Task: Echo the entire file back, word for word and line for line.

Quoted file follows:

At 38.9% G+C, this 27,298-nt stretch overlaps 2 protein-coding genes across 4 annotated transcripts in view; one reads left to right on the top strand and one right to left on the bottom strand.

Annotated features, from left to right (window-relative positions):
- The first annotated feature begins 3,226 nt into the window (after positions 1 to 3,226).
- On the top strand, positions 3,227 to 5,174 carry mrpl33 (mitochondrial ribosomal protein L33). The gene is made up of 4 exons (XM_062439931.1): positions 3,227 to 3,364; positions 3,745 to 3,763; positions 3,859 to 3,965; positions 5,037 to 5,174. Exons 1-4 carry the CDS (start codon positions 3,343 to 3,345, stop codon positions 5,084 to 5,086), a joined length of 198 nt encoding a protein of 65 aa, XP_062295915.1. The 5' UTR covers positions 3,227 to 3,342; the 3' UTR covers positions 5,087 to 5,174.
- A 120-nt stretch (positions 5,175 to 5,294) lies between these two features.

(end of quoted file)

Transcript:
At 38.9% G+C, this 27,298-nt stretch overlaps 2 protein-coding genes across 4 annotated transcripts in view; one reads left to right on the top strand and one right to left on the bottom strand.

Annotated features, from left to right (window-relative positions):
- The first annotated feature begins 3,226 nt into the window (after positions 1 to 3,226).
- On the top strand, positions 3,227 to 5,174 carry mrpl33 (mitochondrial ribosomal protein L33). The gene is made up of 4 exons (XM_062439931.1): positions 3,227 to 3,364; positions 3,745 to 3,763; positions 3,859 to 3,965; positions 5,037 to 5,174. Exons 1-4 carry the CDS (start codon positions 3,343 to 3,345, stop codon positions 5,084 to 5,086), a joined length of 198 nt encoding a protein of 65 aa, XP_062295915.1. The 5' UTR covers positions 3,227 to 3,342; the 3' UTR covers positions 5,087 to 5,174.
- A 120-nt stretch (positions 5,175 to 5,294) lies between these two features.